Political pollster Galaxy says it will investigate why the son of a former Liberal MP was part of the audience at yesterday’s Rooty Hill RSL Club debate.
Joel Scalzi, the son of former South Australian Liberal MP Joe Scalzi, was one of the undecided voters selected by the polling company to question Prime Minister Julia Gillard and Opposition Leader Tony Abbott in a town hall-style meeting.
He asked Mr Abbott what the Coalition could offer him as an unmarried voter with no children.
“All I’ve got is a big DVD collection,” the 27-year-old said.
David Briggs, the principal at Galaxy Research, would not comment on whether there was a Liberal Party bias in the audience, saying: “We are looking into that.”
But he added that Mr Scalzi was only one of 200 “real people” selected by his company.
“I don’t know those people,” he said when asked about last night’s debate among Twitter users on the audience’s impartiality.
“I think the proof of the pudding last night was we certainly had 200 real people in there and they asked real questions from a range of topics.”
Mr Briggs said neither of the candidates was given an easy or difficult ride from the voters.
“The audience was responding to how the leaders treated them.
“Julia Gillard was reserved and the audience was reserved in return. Tony Abbott was more outgoing and the audience was more outgoing in return.”
Mr Briggs said the 200 voters were selected from “market research-type databases” that Galaxy had, and from the White Pages.
They were first asked about their voting intentions. Those who declared they were undecided or leaned towards one party but had not made their minds up were those Galaxy tried to recruit for the audience, he said.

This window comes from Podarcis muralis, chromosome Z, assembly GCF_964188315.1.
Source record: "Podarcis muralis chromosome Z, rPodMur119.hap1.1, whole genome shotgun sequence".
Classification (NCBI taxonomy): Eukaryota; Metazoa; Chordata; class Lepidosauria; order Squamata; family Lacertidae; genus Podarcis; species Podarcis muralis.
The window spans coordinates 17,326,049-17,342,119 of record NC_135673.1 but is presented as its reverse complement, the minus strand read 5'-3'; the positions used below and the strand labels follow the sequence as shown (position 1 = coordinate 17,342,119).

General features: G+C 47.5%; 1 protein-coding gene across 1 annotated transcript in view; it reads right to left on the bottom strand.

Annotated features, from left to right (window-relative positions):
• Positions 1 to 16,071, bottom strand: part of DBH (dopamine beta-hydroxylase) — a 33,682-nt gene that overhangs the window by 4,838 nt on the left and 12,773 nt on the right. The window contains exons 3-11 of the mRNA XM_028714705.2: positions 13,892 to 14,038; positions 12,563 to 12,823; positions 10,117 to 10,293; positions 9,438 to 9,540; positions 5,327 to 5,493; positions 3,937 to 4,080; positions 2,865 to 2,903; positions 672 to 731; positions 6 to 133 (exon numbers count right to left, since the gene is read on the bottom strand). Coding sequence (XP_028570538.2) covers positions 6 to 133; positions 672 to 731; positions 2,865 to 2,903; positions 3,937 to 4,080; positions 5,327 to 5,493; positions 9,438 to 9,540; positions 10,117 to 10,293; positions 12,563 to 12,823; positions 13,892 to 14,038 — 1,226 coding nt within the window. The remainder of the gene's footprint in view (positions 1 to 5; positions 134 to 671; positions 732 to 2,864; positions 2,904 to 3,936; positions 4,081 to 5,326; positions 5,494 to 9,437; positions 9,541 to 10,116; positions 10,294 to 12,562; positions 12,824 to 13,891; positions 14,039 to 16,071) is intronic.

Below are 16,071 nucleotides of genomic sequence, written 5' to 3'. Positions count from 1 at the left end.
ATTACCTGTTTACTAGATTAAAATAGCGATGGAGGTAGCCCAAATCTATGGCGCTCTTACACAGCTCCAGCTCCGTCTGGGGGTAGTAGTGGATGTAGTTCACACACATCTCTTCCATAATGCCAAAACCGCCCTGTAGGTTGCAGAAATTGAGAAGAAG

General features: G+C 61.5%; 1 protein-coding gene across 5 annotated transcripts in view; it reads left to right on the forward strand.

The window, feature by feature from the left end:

The audience was split into even numbers of male and female, and reflected the population’s age brackets. Where they lived was not one of the criteria, Mr Briggs said.
Galaxy had to “spread the net quite broadly” in order to secure the 200 required for the debate.
“Anyone who classified themselves as an uncommitted voter, we were more than happy to have along, because obviously it’s not everyone’s cup of tea and we need to screen a fair number of people to get to those uncommitted voters,” Mr Briggs added.
“There are many tiers which people can disqualify themselves or not qualify for the type of people we want.”
Mr Scalzi was a 2007 Big Brother reality TV show contestant and said then he was a young Liberal.
A spokeswoman for the South Australian branch of the Liberals said Mr Scalzi was not a member of the young Liberals or the Liberal Party. The president of the NSW Division of the young Liberals, Scott Farlow, said he was not aware Mr Scalzi was a member.
Mr Scalzi wrote on his Facebook page that he had a “hilarious night at the Rooty Hill RSL with my mate Billy”.
“Doing work there for Jonesy and Amanda, i think i invited Tony Abbott over my place to watch The Notebook lol!!!”
Galaxy is the polling organisation used by News Ltd’s metropolitan newspapers, including The Daily Telegraph.
The debate was organised by the Telegraph and broadcast on Sky News. The audience members were selected this week.
Last night, observers watching the debate claimed the audience was stacked with supporters of Mr Abbott.
Tweeter Geeksrulz said: “Sky News and Galaxy just leave the TV Audience debates to the professionals like [the ABC’s panel show] QandA. They know how to sample.”
Stan04676 was equally harsh: “Rooty Hill audience reminds me of Paul Keating’s comments on the Senate: Unrepresentative swill.”
But others defended the Rooty Hill sample audience and criticised Q&A as a left-leaning forum.
“Ahaha, I love that people are already leveling accusations of Liberal bias in the audience. Same thing happens on Q and A,” one said.